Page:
With Scripps Networks acquiring a majority stake in Travel, change has come.  In April, Laureen Ong was named President of the network, with Jonathan Sichel taking the role of General Manager.  A new Head of Programming was named in June with the responsibility of bringing fresh series and bigger numbers.

The network could use some fresh titles and a little diversity.  A couple of anchor series are carrying the current schedule and that can't last much longer.  From where we sit, we're not seeing a whole lot on the near horizon right now.  In the last year, the network has become almost all food all the time.  At least that's the perception created with all of the food series dominating the channel headlines.  As part of the Scripps family, it's likely the channel will seek out concepts that embrace travel without food at the center.  Scripps already has two networks devoted to the genre and they probably weren't looking to buy another one.

They see Travel as Lifestyle, consistent with their current network offerings.  While some of that is classic PR spin, there's a lot of truth to it.   We also expect that they'll go towards more series and less one-offs consistent with most Scripps nets.

On the subject of travel, Travel Channel IS the category.  Other networks may have it as a subcategory, or as a component of a series, but here, it's the core of most everything they do.  No other network directly competes with them, but rather, nibbles around the edges of some of their genre and certainly audience.

They tend to quote three Key Points for what the channel takes into consideration when evaluating any idea:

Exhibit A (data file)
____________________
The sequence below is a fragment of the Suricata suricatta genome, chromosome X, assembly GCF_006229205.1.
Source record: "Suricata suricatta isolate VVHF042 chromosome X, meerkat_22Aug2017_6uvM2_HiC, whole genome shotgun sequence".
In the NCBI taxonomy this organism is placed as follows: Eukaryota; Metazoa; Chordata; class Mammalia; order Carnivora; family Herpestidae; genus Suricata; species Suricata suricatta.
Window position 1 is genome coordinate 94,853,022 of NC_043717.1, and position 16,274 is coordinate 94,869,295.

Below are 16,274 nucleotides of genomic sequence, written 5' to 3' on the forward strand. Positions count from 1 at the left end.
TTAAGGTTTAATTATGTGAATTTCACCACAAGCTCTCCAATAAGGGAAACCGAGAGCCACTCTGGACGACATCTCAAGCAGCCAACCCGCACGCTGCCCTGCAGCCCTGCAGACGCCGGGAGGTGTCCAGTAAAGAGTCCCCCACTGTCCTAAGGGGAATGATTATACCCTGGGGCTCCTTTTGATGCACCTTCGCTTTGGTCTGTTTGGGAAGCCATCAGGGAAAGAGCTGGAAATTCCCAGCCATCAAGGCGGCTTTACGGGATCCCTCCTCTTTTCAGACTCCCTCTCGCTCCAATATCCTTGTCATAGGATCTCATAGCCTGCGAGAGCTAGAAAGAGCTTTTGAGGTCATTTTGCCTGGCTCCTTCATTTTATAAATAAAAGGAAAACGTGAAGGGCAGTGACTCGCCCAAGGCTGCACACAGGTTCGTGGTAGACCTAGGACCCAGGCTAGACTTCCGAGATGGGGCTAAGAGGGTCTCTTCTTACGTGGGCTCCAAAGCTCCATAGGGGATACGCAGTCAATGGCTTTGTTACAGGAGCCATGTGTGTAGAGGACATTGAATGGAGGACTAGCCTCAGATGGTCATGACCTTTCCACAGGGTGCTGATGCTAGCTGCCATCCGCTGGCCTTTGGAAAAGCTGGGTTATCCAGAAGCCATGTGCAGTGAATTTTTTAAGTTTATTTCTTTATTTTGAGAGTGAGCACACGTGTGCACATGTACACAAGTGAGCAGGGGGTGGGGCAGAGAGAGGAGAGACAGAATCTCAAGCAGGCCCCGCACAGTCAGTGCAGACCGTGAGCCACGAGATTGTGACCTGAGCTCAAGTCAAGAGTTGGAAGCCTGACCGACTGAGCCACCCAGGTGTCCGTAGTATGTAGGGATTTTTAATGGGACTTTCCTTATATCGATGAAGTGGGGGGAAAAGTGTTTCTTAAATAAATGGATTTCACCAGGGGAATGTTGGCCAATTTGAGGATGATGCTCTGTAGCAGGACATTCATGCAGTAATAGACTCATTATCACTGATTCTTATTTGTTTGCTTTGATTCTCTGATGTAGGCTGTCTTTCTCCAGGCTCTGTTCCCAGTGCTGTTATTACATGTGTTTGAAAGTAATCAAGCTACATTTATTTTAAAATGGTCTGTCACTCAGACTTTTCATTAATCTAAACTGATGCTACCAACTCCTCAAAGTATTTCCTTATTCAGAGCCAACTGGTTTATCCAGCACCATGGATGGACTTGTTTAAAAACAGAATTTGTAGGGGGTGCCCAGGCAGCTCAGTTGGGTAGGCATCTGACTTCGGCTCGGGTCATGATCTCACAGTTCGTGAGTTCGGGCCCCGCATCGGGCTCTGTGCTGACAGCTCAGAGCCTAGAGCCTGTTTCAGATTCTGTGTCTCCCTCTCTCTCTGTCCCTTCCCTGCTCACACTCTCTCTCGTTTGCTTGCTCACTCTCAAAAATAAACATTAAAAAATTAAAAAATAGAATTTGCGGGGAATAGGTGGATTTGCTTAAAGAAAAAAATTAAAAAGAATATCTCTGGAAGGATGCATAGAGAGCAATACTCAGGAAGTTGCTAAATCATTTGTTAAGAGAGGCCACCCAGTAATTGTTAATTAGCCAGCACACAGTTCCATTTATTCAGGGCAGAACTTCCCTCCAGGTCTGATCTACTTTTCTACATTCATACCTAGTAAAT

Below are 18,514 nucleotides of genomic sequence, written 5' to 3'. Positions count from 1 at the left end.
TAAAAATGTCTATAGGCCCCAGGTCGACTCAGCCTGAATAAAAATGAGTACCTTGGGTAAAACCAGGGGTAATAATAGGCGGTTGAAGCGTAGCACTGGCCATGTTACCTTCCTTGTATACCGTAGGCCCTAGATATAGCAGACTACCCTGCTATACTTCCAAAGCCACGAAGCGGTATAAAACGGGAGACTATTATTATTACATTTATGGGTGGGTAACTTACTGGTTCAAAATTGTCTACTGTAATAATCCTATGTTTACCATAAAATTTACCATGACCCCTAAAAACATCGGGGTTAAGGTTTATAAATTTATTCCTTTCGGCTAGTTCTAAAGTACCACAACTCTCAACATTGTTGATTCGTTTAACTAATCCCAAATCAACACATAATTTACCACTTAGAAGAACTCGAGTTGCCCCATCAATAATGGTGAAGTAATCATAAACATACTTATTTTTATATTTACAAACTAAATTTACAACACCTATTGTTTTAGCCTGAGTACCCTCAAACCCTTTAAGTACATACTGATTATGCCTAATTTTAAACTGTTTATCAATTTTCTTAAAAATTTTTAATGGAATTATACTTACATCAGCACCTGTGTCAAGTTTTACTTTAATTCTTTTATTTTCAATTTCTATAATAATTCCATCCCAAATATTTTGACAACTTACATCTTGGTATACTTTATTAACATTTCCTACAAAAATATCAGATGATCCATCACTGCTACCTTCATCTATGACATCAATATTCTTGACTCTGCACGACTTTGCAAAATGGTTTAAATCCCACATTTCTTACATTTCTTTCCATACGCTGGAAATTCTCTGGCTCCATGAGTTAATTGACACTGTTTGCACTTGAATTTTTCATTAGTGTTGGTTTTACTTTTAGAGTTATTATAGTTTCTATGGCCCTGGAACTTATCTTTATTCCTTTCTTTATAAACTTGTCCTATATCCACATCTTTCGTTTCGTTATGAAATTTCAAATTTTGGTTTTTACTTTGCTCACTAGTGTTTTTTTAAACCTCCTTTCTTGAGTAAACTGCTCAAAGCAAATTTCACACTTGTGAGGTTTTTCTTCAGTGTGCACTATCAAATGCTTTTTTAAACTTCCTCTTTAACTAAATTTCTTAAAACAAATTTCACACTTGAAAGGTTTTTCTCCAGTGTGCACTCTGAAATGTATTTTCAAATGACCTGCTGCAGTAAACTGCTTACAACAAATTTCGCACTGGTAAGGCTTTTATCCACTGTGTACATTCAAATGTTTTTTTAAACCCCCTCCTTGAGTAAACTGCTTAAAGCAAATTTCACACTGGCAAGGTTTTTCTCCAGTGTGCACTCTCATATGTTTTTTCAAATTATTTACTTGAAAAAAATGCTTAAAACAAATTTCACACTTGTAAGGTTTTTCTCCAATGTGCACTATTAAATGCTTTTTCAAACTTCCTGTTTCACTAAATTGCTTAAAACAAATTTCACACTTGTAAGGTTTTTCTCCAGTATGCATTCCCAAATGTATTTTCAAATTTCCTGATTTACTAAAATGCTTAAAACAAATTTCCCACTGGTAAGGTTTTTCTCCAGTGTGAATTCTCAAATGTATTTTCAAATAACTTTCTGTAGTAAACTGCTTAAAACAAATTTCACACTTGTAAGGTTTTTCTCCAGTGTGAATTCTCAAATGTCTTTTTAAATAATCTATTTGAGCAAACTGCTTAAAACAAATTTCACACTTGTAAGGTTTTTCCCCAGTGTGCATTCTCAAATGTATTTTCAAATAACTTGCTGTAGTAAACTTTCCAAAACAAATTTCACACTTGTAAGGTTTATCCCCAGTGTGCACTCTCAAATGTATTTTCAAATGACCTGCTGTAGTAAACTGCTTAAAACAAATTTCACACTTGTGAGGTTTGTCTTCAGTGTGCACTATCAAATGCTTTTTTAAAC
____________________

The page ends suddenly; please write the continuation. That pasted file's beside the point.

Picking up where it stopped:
-    Lust for life -    Immersion and exploration -    Credible authorship

Lately, an accompanying internet component is not only necessary, it is deemed MANDATORY!  Take a look at their website:  you almost have to hunt for the TV part.

Programs usually need a host...make sure they have "a lust for life" and are "credible and IMPASSIONED INSIDERS" (their emphasis).  Programs should be "immersive" (literally defined as "a 3D image that seems to surround the viewer").   "What is the driving force?  What is the story arc?  What is the holy shit factor?"  BTW, good direction for any idea! "INSIDER" SERIES; ANTHROPOLOGY; ARCHAEOLOGY; ARCHITECTURE get $140-200k/hour.

Stay away from stories that are too personal(translation: vacation videos); overly formatted series; gimmicks;  competition programs; serialized formats and programs;  talent that's mere talent ("all hair and teeth") and not credible; docusoaps and pure reality shows.

What Travel does want is "sticky" take-away information; authentic travel experiences;  programs that transport the viewer;  visually appealing images; self-contained episodes (see: no serials); multi-platform opportunities (see: internet); articulate, knowledgeable talent.  And getting younger men is a part of all of this. They're now advertising an HD feed, so it wouldn't hurt to consider what makes a good HD travel show either.

And don't forget the website as a jumping off point for plays to a younger audience, and has a retail connection (tools, trips, etc.).  Travel needs your mind on that as you submit program ideas.

Development: 240-662-6501 Acquisitions: 240-662-2115